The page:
When we visited:
On a Sunday in early July
What age is Madame Tussauds best for:
Best for: Children aged 8 years and above
Still good fun for: Children aged 6 to 7 years
Avoid: Bringing children 0-5 years old
How much does it cost?
- Gate prices: Adults from £35, children from £30, under 3s free
- Online prices: Adults £34, children £29, under 3s free
- Family saver tickets: up to 5 people (minimum 2 children and maximum 2 adults) £121.50
Are there discounts or cheap tickets available for Madame Tussauds?
At the time of publication, TripAdvisor had special offers on multiple attraction tickets including Madame Tussauds, and Smartsave offered 20% off a Madame Tussauds & 24-hour River Pass Combi deal. Keep an eye out for offers on Picniq too. You can also use Tesco Clubcard vouchers to pay for tickets.
Any extra charges once I’m there?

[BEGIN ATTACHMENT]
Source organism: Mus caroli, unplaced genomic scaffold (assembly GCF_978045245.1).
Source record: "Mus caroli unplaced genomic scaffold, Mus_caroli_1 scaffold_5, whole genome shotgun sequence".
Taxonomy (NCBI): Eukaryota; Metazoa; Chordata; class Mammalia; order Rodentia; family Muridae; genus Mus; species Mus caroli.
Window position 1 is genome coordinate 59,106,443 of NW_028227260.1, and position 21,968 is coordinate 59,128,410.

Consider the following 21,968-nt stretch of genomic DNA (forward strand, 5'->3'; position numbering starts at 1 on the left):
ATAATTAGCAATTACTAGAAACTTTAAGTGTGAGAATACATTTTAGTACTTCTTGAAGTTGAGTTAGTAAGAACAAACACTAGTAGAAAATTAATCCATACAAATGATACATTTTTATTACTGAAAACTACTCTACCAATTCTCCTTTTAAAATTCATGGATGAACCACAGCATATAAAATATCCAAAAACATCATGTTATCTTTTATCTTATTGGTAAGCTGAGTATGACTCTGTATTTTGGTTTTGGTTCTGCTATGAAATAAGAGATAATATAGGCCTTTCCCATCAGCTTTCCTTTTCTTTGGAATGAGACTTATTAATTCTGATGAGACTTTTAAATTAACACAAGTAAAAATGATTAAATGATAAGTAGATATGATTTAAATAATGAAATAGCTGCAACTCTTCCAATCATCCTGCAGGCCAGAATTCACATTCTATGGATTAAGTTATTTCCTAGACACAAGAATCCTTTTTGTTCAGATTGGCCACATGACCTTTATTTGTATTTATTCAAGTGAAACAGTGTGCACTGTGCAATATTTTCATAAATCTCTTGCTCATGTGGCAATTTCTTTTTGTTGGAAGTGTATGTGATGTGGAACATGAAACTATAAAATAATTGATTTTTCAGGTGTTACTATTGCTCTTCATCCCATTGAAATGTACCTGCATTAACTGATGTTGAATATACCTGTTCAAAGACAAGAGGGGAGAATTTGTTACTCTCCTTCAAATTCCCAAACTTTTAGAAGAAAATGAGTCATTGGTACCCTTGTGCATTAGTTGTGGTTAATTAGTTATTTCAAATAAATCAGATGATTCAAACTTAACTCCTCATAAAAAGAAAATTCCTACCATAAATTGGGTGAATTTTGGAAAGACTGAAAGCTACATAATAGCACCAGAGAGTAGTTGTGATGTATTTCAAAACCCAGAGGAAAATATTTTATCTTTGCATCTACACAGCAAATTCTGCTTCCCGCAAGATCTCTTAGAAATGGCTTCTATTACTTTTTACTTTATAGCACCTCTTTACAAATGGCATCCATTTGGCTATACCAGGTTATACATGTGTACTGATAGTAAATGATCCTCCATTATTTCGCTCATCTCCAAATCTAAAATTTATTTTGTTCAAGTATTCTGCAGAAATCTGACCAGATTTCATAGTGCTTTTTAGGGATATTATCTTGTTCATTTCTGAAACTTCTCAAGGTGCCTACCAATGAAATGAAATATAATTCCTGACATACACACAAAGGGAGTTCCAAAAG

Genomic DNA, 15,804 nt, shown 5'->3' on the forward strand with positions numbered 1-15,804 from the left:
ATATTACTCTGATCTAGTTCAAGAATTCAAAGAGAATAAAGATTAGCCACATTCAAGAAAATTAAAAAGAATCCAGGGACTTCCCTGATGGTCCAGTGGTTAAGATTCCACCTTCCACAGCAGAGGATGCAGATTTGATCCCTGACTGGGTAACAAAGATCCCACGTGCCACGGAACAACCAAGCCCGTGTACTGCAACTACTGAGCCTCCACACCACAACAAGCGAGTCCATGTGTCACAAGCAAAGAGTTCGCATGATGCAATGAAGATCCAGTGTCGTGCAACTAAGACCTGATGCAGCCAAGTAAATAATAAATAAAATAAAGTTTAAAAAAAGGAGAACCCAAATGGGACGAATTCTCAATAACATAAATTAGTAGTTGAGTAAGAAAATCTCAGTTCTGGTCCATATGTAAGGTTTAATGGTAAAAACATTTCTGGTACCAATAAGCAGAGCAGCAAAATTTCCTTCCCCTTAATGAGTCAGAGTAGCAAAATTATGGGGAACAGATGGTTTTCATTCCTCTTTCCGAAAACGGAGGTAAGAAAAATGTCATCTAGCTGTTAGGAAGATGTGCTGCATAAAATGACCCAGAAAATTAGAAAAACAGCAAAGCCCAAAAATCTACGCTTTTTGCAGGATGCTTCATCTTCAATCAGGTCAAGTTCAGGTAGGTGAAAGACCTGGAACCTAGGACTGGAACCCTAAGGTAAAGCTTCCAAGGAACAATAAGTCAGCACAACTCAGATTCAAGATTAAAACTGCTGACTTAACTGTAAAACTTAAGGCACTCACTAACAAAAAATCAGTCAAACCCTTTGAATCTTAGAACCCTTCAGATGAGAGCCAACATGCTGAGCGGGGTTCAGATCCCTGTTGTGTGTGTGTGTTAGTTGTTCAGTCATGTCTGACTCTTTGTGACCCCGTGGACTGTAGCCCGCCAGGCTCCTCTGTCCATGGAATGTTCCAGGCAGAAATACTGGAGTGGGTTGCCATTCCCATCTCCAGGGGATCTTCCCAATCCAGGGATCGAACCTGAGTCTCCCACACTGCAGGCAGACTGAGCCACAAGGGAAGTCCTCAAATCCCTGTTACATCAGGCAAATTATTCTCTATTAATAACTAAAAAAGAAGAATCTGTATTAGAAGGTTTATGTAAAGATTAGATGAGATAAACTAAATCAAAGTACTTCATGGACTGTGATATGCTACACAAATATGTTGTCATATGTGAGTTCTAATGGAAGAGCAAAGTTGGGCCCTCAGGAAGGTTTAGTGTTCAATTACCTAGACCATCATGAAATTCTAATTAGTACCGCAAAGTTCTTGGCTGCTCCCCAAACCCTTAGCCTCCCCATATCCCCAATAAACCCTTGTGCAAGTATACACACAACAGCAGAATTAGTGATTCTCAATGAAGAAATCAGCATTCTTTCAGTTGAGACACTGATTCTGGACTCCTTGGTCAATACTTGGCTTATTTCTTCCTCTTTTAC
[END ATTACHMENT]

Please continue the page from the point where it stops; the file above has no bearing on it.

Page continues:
There are additional attractions within Tussauds that you have to pay extra for, such as The Sherlock Holmes Experience costing £8 each. Look into this beforehand, as I had my kids queueing and had to pull them away explaining we hadn’t paid for that part!
How long will we spend at Madame Tussauds?
You won’t need a full day for Madame Tussauds, you can easily see all the figures in less than 2 hours, even if you go slowly. Although Madame Tussauds globally has a huge number of figures, they’re not all in London.
What’s it like for families?
Madame Tussauds is a world-renowned London attraction, housing waxwork figures representing the great and the good, from Kate and Wills to Usain Bolt and Cara Delevigne. I wouldn’t say it’s particularly family-friendly because it is not an attraction like a theme park, for example, which is created to serve families. But if your children have an interest in celebrities and would enjoy posing alongside very lifelike versions of people they admire, then it’s great to take them along.
What shouldn’t be missed?
Highlights for us were:
- There are floors of famous faces on offer, from Bollywood stars to sporting heroes, world leaders and iconic actors. The waxworks are subjective, as all art is, but they are designed to represent a celebrity during a particular period of their life. It can be quite fun to discuss who looks like who – and who looks a bit strange!